CoverIdoru

Science Fiction, 1996OffOffOffOffOffOffOffOffOffOff

The New York Times bestselling author takes readers to 21st-century Tokyo after the millennial quake--where something violently new is about to erupt. ‘Gibson's inventiveness is a sublime amalgam of high-tech and kitsch… This novel confirms its author as a pioneering topographer of cyberspace… it would be hard to think of a writer who does more to test the value of the tangible’ – Da ...

CoverMona Lisa Overdrive

Science Fiction, 1988OnOnOnOnOnOnOnOnOnOff

Mona Lisa Overdrive is a cyberpunk novel by William Gibson published in 1988 and the final novel of the Sprawl trilogy, following Neuromancer and Count Zero. It takes place eight years after the events of Count Zero and is set, as were its predecessors, in The Sprawl. The novel was nominated for the Nebula Award for Best Novel, the Hugo Award for Best Novel, and the Locus Award for Best Science Fi ...

CoverNeuromancer

Science Fiction, 1984OnOnOnOnOnOnOnOnOnOn

Notable for being the most famous early cyberpunk novel and winner of the science-fiction "triple crown" — the Nebula Award, the Philip K. Dick Award, and the Hugo Award. It was Gibson's first novel and the beginning of the Sprawl trilogy. The novel tells the story of a washed-up computer hacker hired by a mysterious employer to work on the ultimate hack. Gibson explores artificial intellige ...

CoverPattern Recognition

Science Fiction, 2003OffOffOffOffOffOffOffOffOffOff

Set in August and September 2002, the story follows Cayce Pollard, a 32-year-old marketing consultant who has a psychological sensitivity to corporate symbols. The action takes place in London, Tokyo, and Moscow as Cayce judges the effectiveness of a proposed corporate symbol and is hired to seek the creators of film clips anonymously posted to the internet. The novel's central theme involves t ...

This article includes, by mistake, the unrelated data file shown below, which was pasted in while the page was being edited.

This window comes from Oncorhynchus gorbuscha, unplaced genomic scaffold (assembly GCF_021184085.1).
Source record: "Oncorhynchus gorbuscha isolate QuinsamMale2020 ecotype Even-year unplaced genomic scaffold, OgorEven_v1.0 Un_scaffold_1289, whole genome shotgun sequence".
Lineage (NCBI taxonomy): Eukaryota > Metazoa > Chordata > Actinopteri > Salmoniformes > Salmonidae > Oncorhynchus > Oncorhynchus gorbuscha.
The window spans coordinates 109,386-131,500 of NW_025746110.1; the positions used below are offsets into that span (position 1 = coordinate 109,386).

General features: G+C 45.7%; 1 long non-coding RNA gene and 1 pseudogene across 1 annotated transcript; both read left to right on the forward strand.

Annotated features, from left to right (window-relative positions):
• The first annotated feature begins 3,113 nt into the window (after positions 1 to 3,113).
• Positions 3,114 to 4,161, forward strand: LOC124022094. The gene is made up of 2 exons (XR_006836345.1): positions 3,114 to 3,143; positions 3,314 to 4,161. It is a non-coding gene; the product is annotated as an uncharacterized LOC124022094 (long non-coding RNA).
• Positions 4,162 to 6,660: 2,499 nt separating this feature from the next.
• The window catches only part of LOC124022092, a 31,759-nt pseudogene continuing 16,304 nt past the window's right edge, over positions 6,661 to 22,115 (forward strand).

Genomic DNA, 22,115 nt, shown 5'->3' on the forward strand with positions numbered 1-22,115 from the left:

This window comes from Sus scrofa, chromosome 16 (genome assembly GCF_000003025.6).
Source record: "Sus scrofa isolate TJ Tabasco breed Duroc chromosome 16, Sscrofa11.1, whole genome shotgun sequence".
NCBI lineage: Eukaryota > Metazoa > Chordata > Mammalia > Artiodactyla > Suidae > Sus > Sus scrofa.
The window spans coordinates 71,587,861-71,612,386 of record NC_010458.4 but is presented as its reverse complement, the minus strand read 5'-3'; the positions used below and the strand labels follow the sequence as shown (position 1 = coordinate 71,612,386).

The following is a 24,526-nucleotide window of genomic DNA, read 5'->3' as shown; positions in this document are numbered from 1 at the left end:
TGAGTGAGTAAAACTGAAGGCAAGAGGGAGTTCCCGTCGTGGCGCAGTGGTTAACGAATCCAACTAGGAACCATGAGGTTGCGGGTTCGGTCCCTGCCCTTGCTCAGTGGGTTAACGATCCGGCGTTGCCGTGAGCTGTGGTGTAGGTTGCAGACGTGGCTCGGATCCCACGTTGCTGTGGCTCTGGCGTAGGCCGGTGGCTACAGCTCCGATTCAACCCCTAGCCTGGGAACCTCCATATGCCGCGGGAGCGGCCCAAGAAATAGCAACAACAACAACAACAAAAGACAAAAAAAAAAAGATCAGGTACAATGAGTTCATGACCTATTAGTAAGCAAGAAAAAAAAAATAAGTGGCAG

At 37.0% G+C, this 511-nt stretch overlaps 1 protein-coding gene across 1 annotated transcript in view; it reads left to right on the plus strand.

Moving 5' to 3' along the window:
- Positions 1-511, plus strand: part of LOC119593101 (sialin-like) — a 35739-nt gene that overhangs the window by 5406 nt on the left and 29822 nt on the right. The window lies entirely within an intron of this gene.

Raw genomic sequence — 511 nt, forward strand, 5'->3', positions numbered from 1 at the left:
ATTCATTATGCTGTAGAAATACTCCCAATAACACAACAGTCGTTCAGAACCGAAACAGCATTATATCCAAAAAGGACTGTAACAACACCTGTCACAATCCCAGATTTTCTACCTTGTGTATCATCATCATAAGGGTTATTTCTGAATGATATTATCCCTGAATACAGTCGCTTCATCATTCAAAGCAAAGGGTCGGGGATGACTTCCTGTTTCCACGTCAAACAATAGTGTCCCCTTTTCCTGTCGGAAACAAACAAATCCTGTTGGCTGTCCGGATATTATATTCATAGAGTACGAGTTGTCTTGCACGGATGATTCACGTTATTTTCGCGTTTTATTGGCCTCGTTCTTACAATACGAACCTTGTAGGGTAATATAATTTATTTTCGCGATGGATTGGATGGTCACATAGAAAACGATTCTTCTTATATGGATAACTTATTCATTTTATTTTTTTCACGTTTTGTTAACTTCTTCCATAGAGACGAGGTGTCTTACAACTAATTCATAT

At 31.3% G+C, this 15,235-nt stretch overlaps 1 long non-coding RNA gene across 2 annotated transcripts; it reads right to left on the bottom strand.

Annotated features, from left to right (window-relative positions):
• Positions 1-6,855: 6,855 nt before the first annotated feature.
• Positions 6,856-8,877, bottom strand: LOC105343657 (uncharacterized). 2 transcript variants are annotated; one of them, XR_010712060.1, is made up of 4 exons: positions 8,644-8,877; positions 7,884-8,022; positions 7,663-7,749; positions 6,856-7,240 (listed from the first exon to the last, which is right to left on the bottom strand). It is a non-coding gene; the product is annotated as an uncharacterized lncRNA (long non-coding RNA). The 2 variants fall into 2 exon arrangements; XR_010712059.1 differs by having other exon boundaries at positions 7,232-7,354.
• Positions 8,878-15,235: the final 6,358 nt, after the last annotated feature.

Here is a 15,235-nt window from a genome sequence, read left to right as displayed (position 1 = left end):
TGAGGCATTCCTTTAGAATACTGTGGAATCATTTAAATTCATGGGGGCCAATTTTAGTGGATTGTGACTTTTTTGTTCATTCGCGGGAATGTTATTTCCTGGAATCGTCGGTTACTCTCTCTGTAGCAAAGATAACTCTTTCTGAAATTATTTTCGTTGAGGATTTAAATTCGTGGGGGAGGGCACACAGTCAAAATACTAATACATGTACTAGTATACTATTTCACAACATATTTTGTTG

CoverSpook Country

Thriller, 2007OffOffOffOffOffOffOffOffOffOff

Spook Country is a 2007 novel by speculative fiction author William Gibson. A political thriller set in contemporary North America, it followed on from the author's previous novel, Pattern Recognition (2003), and was succeeded in 2010 by Zero History, which featured much of its core cast of characters. The plot comprises the intersecting tales of three protagonists: Hollis Henry, a musician-turned ...

CoverThe Peripheral

Science Fiction, 2014OffOffOffOffOffOffOffOffOffOff

The novel focuses on Flynne and her brother, Burton. Burton is a veteran of the United States Marine Corps' elite Haptic Recon force. Flynne and Burton become involved in a security job that may actually be connected to murder. According to GQ's Zach Baron "The Peripheral is an emphatic return to the science fiction he ceased to write after the turn of this century, set in not one but two futur ...

CoverVirtual Light

Science Fiction, 1993OffOffOffOffOffOffOffOffOffOff

Berry Rydell, an ex-cop, signs on with IntenSecure Armed Response in Los Angeles. He finds himself on a collision course that results in a desperate romance, and a journey into the ecstasy and dread that mirror each other at the heart of the postmodern experience. Virtual Light is the first book in William Gibson's Bridge trilogy. Virtual Light is a science-fiction novel set in a postmodern, dy ...

CoverZero History

Science Fiction, 2010OffOffOffOffOffOffOffOffOffOff

Zero History is a novel by William Gibson published in 2010. It concludes the informal trilogy begun by Pattern Recognition (2003) and continued by Spook Country (2007), and features the characters Hollis Henry and Milgrim from the latter novel as its protagonists.